A beautiful experience. But I wasn't sure what my "objective" was; was I making the cancer grow, or trying to regress/destroy it completely?
A downloadable game for Windows
Apoptosis is a short narrative experience that explores the effect of a grave illness on the relationship between two people. Sickness does not only affect the sick and we wanted to explore the feelings of someone close to the diseased, and especially the unspeakable ones in those situations.
The player's objective is to expand the illness on an organ. We chose this particular position because we wanted to provoke a feeling of uneasiness in order to attain empathy for the characters. The narrative progresses as the disease expands and thus the player feels trapped between wanting to know what comes next and witnessing the effect of his actions.
We chose to have one of the most simple interaction possible (a mouse click) to emphasize this "uneasiness". The question the game asks to the player is whether he wants to continue or not, without proposing any alternative solution. Even though the expansion of the disease can be graphically pleasant to watch, the interaction has to be practically uninteresting in order to have meaning. It had to be the opposite of fun.
We didn't conceive the game with a specific target audience in mind. This game is a school project we made in 3 months during our first year at Enjmin (France) and we were told not to think about a target and just create something that would touch us. We had total freedom and went for it.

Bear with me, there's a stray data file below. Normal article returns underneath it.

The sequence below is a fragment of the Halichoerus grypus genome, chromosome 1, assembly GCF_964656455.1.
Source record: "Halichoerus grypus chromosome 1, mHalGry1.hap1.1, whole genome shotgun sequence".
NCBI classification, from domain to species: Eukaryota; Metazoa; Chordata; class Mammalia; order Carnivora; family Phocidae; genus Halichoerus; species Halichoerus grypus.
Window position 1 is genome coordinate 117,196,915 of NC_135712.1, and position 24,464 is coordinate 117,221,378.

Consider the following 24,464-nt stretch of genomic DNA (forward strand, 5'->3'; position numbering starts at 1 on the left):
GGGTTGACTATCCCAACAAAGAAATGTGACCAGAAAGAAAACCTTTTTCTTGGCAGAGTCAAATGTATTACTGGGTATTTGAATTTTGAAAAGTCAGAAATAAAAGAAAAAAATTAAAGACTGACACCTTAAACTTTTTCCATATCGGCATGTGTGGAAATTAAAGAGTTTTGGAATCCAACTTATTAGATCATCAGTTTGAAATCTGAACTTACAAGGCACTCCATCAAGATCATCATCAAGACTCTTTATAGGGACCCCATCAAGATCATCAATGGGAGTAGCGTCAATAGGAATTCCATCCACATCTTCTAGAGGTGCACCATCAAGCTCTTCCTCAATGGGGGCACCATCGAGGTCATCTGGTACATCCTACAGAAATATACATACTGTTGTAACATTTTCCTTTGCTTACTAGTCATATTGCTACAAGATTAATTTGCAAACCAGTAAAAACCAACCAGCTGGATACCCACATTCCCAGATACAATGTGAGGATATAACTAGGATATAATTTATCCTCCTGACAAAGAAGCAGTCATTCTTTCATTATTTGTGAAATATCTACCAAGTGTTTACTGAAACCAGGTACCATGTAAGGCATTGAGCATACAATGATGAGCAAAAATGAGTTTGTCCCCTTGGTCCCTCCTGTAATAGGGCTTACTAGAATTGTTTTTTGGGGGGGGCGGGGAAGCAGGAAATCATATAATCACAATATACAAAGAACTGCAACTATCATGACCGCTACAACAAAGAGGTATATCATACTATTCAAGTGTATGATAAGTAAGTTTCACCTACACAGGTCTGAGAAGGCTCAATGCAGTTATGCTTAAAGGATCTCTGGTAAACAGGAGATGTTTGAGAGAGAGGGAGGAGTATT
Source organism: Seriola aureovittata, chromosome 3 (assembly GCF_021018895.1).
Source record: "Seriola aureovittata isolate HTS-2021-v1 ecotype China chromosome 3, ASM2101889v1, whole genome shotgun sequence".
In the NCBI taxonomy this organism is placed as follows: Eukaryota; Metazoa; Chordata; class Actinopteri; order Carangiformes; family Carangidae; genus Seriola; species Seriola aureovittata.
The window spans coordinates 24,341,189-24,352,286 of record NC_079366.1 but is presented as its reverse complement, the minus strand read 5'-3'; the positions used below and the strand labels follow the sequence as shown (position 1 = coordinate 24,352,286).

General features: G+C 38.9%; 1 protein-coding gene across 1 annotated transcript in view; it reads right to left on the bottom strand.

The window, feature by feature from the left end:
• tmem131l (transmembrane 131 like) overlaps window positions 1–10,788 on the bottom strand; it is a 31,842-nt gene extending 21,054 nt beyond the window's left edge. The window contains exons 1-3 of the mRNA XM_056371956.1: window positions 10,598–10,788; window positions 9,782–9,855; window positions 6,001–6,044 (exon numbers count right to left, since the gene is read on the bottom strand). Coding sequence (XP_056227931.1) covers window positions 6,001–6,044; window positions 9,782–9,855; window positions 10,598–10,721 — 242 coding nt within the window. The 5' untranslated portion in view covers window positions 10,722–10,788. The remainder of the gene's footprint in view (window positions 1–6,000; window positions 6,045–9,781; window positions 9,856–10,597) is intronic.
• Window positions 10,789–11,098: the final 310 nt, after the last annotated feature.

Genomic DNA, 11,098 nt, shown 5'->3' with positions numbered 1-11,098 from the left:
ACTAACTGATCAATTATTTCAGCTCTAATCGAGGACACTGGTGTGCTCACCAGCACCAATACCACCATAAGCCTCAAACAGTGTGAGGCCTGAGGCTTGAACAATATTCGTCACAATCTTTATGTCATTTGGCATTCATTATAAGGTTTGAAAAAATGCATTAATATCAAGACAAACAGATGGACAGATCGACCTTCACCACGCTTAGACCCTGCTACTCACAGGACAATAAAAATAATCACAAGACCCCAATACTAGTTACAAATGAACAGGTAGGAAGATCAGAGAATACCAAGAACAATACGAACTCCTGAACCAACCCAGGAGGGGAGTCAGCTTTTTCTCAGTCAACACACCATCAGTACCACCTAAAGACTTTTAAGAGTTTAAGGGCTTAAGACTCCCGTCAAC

The game uses a custom made engine developed specifically for the game. It uses voxels (marching cubes) and cellular automata to attain this special organic feel we wanted for the disease. We did try to implement marching cubes in Unity first but it wasn't fast enough to support per-frame automaton updating.
The Team (all French):
Lucien Catonnet (@LucienCatonnet) – Programmer
Gaspard Morel (@SoundingG) – Sound Design and music
Marjolaine Paz (@Linheha) – Artistic direction
François Rizzo (@Cuv_8) – Game Design and narration
Alice Kudlak - French voice actress
Marie Short - English voice actress